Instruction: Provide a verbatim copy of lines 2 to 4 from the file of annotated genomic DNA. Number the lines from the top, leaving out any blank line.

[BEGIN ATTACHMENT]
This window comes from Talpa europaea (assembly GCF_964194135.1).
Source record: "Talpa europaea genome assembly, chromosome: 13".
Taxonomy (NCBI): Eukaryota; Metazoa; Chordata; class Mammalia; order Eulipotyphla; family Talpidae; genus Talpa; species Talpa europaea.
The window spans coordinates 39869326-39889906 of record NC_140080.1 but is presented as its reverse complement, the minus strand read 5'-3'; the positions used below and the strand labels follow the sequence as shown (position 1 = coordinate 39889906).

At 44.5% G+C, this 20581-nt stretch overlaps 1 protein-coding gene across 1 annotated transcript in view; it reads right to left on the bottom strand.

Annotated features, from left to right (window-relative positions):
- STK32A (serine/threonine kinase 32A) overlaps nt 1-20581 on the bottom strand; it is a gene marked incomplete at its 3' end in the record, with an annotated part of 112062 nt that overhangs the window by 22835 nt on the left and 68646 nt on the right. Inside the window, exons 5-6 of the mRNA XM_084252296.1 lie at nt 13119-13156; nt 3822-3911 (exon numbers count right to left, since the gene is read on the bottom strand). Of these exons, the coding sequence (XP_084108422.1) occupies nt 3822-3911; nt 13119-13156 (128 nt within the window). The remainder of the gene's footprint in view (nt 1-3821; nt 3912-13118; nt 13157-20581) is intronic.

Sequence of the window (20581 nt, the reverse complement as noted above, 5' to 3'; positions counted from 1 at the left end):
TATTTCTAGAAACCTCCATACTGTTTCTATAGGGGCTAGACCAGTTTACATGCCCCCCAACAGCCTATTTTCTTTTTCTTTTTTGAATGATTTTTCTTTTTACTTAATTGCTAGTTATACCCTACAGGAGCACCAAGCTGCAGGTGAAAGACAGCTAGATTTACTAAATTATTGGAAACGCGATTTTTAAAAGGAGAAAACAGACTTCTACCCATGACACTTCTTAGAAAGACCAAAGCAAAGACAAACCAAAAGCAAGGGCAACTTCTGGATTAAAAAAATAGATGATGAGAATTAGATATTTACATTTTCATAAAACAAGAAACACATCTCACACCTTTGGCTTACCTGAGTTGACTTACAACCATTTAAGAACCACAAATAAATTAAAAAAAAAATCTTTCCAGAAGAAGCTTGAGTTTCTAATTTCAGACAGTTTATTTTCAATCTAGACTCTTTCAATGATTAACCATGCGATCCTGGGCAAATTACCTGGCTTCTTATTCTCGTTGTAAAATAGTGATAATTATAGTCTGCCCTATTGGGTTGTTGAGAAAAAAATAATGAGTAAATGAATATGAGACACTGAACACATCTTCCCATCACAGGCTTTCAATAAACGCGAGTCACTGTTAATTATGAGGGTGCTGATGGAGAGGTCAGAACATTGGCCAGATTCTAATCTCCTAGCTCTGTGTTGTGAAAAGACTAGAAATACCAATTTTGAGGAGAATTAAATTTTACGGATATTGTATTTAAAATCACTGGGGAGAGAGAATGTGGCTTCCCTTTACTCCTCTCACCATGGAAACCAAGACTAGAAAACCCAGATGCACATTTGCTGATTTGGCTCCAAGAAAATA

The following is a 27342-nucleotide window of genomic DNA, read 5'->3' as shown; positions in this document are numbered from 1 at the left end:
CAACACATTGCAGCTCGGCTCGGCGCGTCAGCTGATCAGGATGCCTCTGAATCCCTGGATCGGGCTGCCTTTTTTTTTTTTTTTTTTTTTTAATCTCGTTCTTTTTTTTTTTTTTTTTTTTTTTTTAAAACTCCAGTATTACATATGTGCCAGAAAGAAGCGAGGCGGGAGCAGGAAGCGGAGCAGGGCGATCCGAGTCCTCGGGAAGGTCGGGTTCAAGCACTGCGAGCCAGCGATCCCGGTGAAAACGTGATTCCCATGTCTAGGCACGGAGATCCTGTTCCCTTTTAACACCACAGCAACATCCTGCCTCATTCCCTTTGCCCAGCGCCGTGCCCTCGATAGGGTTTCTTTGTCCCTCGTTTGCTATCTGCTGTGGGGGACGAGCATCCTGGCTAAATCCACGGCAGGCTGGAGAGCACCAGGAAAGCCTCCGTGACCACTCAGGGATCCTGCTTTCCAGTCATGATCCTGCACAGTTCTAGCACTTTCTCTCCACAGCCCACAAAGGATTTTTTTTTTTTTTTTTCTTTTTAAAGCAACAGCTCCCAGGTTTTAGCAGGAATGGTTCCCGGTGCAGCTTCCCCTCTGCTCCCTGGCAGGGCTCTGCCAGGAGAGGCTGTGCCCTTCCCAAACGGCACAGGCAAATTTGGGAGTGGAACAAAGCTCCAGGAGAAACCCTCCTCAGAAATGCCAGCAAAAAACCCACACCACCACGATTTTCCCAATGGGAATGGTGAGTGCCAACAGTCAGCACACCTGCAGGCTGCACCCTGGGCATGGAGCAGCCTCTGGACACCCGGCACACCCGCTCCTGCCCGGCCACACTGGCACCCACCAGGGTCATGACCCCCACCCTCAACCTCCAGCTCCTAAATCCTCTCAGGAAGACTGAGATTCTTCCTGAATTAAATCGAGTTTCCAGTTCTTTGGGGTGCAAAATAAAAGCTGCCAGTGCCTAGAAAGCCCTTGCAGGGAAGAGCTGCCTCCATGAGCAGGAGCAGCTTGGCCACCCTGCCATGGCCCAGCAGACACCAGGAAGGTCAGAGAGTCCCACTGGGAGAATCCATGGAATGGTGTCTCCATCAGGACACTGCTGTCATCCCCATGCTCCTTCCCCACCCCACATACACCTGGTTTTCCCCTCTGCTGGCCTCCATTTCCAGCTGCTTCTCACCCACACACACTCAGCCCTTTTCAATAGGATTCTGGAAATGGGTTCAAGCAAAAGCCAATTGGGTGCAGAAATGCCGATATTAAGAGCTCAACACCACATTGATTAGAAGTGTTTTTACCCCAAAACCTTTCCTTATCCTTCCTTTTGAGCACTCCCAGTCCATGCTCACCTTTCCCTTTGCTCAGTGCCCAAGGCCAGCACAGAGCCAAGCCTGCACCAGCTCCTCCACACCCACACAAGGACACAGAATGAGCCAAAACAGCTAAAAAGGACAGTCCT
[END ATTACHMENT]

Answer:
Source record: "Talpa europaea genome assembly, chromosome: 13".
Taxonomy (NCBI): Eukaryota; Metazoa; Chordata; class Mammalia; order Eulipotyphla; family Talpidae; genus Talpa; species Talpa europaea.
The window spans coordinates 39869326-39889906 of record NC_140080.1 but is presented as its reverse complement, the minus strand read 5'-3'; the positions used below and the strand labels follow the sequence as shown (position 1 = coordinate 39889906).